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More on the suit, dirty windscreens and crazy little silencers.

Crysis lead designer Jack Mamais is grinning. Microsoft's game showing at CES is relatively small compared to the insanity that was E3, but the reaction his baby's getting leaves nothing to the imagination. Even in its pre-alpha state, PC shooter Crysis looks absolutely knock-out, especially to the general consumer crowd.

"This isn't even the best stuff," he whispers conspiratorially. "We have stuff that makes this look terrible. It's going to be amazing. I can barely believe it. It looks like photographs. You can get the photos, put them side by side with the engine and you can't even tell the difference."

Describing what's happening on the PC's monitor as "terrible" is enough to induce sweat. Mamais tells us what's new in this build. The last time the game was shown in public was in LA last May (though we caught another glimpse at Leipzig in August behind closed doors).

"We're letting people play it, which we didn't do at E3," he says. "We're really focusing on the suit gameplay in this level. We have full AI, vehicle AI and you can drive some vehicles, so we have lots of great new stuff happening."

The level in question is a North Korean village (the game's plot involves North Korea and some kind of mental asteroid spaceship), and the object of the demo is to clear it of baddies. The code we get to play's designed to show off the AI alarm system as well as the now-famous suit your character wears throughout the game, with careless play attracting the attention of first an armoured car then a helicopter gunship.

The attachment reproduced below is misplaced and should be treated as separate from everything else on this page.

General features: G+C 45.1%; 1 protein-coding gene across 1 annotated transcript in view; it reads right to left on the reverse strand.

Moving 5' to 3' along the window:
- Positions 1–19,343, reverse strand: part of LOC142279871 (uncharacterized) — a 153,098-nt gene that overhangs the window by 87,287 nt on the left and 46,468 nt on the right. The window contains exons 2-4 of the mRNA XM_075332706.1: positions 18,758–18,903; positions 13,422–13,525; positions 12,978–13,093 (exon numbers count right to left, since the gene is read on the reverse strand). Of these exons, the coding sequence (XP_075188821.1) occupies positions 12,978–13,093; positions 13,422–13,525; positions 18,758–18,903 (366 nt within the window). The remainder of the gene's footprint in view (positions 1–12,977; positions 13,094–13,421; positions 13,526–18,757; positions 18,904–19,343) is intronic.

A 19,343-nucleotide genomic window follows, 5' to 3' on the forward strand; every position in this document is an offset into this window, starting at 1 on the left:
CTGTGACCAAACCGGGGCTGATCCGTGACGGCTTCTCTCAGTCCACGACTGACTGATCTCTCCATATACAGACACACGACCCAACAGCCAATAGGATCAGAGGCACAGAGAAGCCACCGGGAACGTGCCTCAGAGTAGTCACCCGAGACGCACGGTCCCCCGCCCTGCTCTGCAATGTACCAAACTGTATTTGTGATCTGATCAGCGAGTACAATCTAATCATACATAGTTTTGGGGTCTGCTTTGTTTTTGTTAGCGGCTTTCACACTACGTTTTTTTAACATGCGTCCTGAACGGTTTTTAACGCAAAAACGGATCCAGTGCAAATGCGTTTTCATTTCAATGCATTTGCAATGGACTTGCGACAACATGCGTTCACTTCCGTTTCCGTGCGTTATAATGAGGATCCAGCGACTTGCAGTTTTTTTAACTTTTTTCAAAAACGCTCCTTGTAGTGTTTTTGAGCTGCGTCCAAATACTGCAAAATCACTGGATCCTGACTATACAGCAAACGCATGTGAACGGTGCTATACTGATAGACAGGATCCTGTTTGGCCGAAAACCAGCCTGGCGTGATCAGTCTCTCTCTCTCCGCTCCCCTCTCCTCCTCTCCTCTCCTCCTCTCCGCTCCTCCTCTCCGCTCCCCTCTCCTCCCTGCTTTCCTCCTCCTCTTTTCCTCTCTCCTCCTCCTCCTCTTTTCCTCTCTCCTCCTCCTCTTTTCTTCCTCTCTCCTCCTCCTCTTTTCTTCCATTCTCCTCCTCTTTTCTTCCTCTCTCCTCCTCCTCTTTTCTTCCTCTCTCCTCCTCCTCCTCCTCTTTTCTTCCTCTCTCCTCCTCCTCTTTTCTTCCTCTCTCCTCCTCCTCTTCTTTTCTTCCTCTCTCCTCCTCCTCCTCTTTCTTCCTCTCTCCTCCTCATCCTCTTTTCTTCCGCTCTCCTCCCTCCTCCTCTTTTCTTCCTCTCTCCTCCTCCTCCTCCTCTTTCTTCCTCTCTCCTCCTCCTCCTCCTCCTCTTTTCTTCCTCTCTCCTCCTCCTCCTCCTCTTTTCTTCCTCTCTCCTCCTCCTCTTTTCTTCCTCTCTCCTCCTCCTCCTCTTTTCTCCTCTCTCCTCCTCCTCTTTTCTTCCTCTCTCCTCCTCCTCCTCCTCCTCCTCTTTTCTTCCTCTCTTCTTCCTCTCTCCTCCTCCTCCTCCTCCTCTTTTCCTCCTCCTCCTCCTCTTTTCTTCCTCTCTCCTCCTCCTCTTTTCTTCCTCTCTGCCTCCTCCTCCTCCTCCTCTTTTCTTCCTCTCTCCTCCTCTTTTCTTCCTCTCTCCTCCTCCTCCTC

"How you fight is up to you," says Mamais. "If you want to be a tank you can get a big gun. If you want to be a stealth guy, you can get a pistol and put a crazy little silencer on there and sneak around."

We get going. Ellie saw a demo of Crysis just before E3 last year where the concept of the power-suit was shown off, but this is the first time they've let people play with it. The suit has three different settings - speed, armour and strength - all accessed by clicking the mouse wheel then selecting a direction once a menu pops up.

The suit modes are what they are. Speed lets you zoom around for short periods set by a decreasing bar in the bottom right of the screen which leaves you walking when it runs out. It also lets you reload your weapon faster, meaning there will be times when you'll need to select speed mode in the middle of firefights to get the edge on reloads before going back to armour mode.

We got told about a very neat trick you can pull with speed mode selected. As in Far Cry, you can swim in Crysis. With speed turned on, you can get up enough velocity to "dolphin" out of the water, select a gun in mid-air and take out whoever needs taking out at the time before diving back in. Practically space age, that.

With armour selected you walk slower, your health regenerates when you're still and you're harder to kill. There are times in the game, we're told, where the only way forward will be to jump off very high cliffs, and the only way you'll survive is by selecting armour mode before you hit the ground.